If you were registered for last June’s Brexit referendum or are for the local elections on Thursday 4 May this year, AND you still live at the same address, you should already be registered to vote but if not, you need to register by Monday 22 May.

If you’re not on the electoral roll, visit Gov.uk to register to vote in England, Scotland and Wales. Registering online takes about five minutes.

Or you can download a form to register by post, which you’ll need to send to your local electoral registration office, but make sure it arrives by 22 May.

To register in Northern Ireland, visit the Your Vote Matters website to download the form and return it to your local area electoral office.

Postal and proxy votes

If you’re already registered to vote in person and you wish to switch to a postal vote or a proxy vote (where a voter nominates a trusted person to cast a vote on their behalf) in time for the general election, there are separate deadlines for changing your voting method.

To switch to a postal vote, you’ll need to register by 5pm on Tuesday 23 May. If you’re opting for a proxy vote, the deadline is 5pm on Wednesday 31 May.

If you’re in England, Scotland or Wales, you can change your voting preferences by downloading a postal vote or proxy vote form from Gov.uk. To do this in Northern Ireland, different forms are required.

https://t.co/ynrYmAVfAb

Claire Wright asks for “army of helpers” for bid to challenge sitting MP

An army of helpers are required if I am to run as a parliamentary candidate again!

I am seriously considering putting my hat in the ring as an Independent candidate in the 8 June General Election.

I have been for many years, deeply concerned at this government’s attitude towards public services, especially the NHS, social care and education, all of which are underfunded and hugely struggling, especially in Devon.

Devon County Council has seen over half its budgets disappear due to austerity measures. Many services have been cut back, or lost as a result.

I am also concerned about the effect of Brexit on the vast amount of land and species currently highly protected under EU legislation. This is at risk of not being properly protected as we leave the EU.

In Devon alone, there are 122 sites across 115,000 hectares, including at Woodbury and Aylesbeare Commons.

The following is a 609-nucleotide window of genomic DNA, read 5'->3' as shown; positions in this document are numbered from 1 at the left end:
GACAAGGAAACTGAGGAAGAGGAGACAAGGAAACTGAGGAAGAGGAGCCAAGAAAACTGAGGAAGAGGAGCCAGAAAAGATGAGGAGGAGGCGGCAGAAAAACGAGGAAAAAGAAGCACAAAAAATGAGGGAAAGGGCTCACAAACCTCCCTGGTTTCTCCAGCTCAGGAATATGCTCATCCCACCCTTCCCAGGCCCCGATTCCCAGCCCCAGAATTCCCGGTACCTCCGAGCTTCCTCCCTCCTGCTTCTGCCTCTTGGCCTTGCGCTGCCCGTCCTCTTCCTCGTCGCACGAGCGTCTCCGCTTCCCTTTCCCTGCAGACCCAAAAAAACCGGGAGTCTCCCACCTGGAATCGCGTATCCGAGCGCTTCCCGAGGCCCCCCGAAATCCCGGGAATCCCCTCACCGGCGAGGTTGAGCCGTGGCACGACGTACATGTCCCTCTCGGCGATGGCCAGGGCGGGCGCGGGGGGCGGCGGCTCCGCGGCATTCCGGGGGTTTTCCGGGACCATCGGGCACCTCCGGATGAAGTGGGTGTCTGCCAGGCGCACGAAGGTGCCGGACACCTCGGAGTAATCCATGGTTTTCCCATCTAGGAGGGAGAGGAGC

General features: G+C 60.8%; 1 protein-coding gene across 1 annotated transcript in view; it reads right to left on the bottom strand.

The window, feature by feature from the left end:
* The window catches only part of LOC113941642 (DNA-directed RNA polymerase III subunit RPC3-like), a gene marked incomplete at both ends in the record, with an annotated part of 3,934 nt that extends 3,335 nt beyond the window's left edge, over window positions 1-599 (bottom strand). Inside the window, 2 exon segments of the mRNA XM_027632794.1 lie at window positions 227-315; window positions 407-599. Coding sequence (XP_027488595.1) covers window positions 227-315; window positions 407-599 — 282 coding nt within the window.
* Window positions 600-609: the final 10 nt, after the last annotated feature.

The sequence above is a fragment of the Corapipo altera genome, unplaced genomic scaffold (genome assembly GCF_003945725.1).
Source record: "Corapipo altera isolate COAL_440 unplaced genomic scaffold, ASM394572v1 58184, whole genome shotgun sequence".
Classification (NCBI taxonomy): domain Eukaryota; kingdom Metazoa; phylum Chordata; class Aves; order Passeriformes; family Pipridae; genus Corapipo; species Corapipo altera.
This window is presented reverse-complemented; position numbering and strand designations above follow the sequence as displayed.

The transfer of this EU legislation to UK law needs carefully monitoring.

Since Tuesday morning I have received hundreds of messages of support and offers of help if I decide to run again, which has been touching and inspiring. This has forced me to consider my options carefully.

To run a successful campaign at such short notice, however, I need an army of leafleters and helpers.

If enough people come forward to offer practical help, I will be able to run.

If you are able to help, please contact me at

claire@claire-wright.org

stating relevant skills you have and how you can help.

Thank you.

NHS a major concern for voters

“Health is always discussed on the doorsteps in general election campaigns.
Labour has long seen the NHS as its defining electoral issue.

The Conservatives have tried hard to demonstrate their commitment with pledges in recent years of above-inflation investment.

But how much difference will it make this time in a campaign that is sure to be dominated by Brexit?

Polling suggests the state of the NHS is high on people’s list of concerns.
An Ipsos/Mori survey in January in association with the Economist showed that 49% of respondents considered it to be one of the biggest issues facing Britain, up nine percentage points since December and the highest level recorded since April 2003.

This was slightly ahead of the proportion (41%) seeing the EU and Brexit as a major issue. Immigration was next on the list, though lower than in December.

The same survey just before the general election in May 2015 had the economy, the NHS and immigration bunched quite closely together as issues of the highest public concern.

The latest snapshot has the NHS pulling ahead of both. But the key question is whether what people tell the pollsters are key issues translates into voting intentions.

The King’s Fund think tank recently analysed the British Social Attitudes survey taken across England, Scotland and Wales and found that public satisfaction with the NHS was high at 63%, little changed from 2015.
It is worth pointing out, though, that this polling was carried out in the summer and early autumn of 2016 before the latest bout of winter pressures.
The general election health debate will be about England as governments in Scotland, Wales and Northern Ireland run their health services and they have no elections this time.

Labour made health a central plank of its 2015 election campaign. Andy Burnham, then the party’s health spokesman, spoke out forcefully about the pressures on hospitals over the preceding winter. He also accused the Conservatives of encouraging privatisation of the NHS, which they in turn denied.

But this failed to cut through, as the Tories achieved a majority.
This time Labour is stressing that health will again be central to its campaigning effort.”

http://www.bbc.co.uk/news/health-39640624